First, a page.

On Tuesday, North Dakota Governor Jack Dalrymple signed into law a bill that has been called the most restrictive abortion law in the United States. The new law bans abortions in a majority of cases where fetal heartbeat can be detected, which happens usually by six weeks of conception.
The North Dakota Governor signed another abortion bill on the same day banning abortions based solely on genetic abnormalities or on the gender of the fetus.
Dalrymple also passed a third abortion bill requiring physicians who deign to perform abortions in the state to have privileges at a nearby hospital that also permits abortions in its facility.
It is almost a total clamp down on abortions considering that in North Dakota there is only one clinic, the Red River Women’s Clinic in Fargo that performs abortions. So, if you do not live within “nearby” distances of that facility, your doctor may not be able to perform abortions.
While abortions based solely on the gender of the fetus are obviously wrongful, the question of parents not having a choice when a fetus is detected early with debilitating genetic abnormalities remains debatable.
Abortion rights supporters have stated they would bring challenges in court.
And Dalrymple expects challenges to the controversial abortion bans because he has already stated that lawmakers should start raising money and creating a litigation fund for the state attorney general to defend against possible challenges to the new laws.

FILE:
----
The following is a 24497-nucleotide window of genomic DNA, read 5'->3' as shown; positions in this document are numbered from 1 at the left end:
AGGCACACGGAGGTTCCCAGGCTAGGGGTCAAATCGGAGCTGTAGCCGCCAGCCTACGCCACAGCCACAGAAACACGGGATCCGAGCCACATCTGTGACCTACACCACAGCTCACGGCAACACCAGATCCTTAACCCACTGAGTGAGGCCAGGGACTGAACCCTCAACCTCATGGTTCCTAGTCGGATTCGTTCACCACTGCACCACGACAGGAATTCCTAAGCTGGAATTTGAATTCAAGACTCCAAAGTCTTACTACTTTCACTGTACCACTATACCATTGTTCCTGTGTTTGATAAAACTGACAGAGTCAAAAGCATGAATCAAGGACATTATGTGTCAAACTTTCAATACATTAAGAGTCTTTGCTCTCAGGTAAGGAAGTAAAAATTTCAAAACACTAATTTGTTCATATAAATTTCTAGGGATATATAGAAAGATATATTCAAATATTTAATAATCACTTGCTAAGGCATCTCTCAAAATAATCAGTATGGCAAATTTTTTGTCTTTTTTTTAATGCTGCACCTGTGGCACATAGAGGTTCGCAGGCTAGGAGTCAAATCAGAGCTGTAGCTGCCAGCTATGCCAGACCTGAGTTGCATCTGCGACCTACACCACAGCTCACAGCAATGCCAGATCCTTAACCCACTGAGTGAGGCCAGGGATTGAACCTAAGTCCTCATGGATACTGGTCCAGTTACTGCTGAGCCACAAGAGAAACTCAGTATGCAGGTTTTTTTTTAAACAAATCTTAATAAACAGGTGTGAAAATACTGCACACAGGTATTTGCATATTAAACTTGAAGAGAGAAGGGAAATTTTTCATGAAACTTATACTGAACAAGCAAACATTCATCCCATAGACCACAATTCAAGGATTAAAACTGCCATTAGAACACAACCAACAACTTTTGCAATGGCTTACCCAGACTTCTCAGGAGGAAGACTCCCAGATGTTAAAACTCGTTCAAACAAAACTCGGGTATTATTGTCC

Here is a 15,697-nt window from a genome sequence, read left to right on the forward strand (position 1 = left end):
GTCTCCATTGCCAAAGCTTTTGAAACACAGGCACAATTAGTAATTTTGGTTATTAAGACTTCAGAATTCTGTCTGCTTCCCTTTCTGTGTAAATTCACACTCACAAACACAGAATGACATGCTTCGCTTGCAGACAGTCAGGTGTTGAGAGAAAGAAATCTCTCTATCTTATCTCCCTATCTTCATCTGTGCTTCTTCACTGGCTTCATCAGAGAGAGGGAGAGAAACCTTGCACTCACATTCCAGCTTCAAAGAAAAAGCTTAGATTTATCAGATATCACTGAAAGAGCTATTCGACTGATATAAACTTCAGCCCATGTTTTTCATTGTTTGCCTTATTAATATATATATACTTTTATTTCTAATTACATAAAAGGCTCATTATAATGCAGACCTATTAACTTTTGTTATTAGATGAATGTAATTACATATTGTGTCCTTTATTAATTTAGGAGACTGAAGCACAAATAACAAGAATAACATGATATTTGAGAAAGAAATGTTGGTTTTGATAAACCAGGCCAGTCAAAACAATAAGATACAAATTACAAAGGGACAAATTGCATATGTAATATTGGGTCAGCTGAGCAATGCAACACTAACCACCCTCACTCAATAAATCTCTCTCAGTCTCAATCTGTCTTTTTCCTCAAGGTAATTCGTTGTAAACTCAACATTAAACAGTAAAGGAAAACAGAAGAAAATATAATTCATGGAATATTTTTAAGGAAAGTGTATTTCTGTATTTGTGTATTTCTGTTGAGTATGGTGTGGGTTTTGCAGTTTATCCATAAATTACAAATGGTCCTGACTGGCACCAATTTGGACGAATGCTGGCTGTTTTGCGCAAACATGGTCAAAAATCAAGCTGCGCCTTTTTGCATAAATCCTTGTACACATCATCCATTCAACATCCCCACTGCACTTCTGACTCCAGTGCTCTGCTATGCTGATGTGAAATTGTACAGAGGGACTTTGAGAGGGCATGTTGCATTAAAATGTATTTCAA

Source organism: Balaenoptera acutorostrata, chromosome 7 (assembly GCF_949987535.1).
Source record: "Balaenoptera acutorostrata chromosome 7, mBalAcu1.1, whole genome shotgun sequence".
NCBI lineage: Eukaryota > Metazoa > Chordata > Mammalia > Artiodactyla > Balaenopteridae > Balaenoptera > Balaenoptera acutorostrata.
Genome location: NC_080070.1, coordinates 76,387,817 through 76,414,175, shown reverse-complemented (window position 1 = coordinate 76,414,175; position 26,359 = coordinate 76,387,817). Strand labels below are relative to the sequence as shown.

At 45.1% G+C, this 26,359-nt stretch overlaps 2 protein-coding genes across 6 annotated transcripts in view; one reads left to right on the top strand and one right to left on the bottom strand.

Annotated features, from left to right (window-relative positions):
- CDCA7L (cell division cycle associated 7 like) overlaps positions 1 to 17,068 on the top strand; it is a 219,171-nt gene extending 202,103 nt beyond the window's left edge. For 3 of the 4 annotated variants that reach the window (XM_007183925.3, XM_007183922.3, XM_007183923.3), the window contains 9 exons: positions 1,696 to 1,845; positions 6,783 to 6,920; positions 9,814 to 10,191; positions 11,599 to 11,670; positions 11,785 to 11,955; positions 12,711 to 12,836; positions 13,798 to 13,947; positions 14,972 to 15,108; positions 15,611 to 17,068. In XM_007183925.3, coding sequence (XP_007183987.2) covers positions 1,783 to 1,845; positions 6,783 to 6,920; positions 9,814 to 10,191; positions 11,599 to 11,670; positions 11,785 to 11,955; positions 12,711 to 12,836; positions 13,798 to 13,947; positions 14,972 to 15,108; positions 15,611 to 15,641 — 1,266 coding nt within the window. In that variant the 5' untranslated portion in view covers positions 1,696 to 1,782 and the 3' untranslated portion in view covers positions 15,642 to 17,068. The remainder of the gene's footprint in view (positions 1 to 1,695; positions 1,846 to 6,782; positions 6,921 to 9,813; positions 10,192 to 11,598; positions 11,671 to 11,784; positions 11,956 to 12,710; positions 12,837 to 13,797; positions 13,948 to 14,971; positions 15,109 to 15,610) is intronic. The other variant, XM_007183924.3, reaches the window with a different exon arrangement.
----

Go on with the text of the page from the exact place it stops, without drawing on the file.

The “heartbeat” bill does not provide exceptions to the results of rape, but allows abortions in exceptional cases where the pregnant woman might suffer irreversible impairment or death.
Conceding that many questions remain open, Darlymple said, “These are bills that have passed the legislature. This is what they want to do … They have a legislative right to find out if these laws can stand.”
While the law is scheduled to come into effect from Aug 1, established Supreme Court decisions like Roe v. Wade have found that states cannot pass abortion bans pertaining to periods before the fetus becomes viable.
Nancy Northup, the president and chief executive of the Center for Reproductive Rights said, “We will not allow this frontal assault on fundamental reproductive rights to go unchallenged.” She said, “North Dakota has set a new standard for extreme hostility toward the rights and health of women, the U.S. Constitution, and 40 years of Supreme Court precedent.”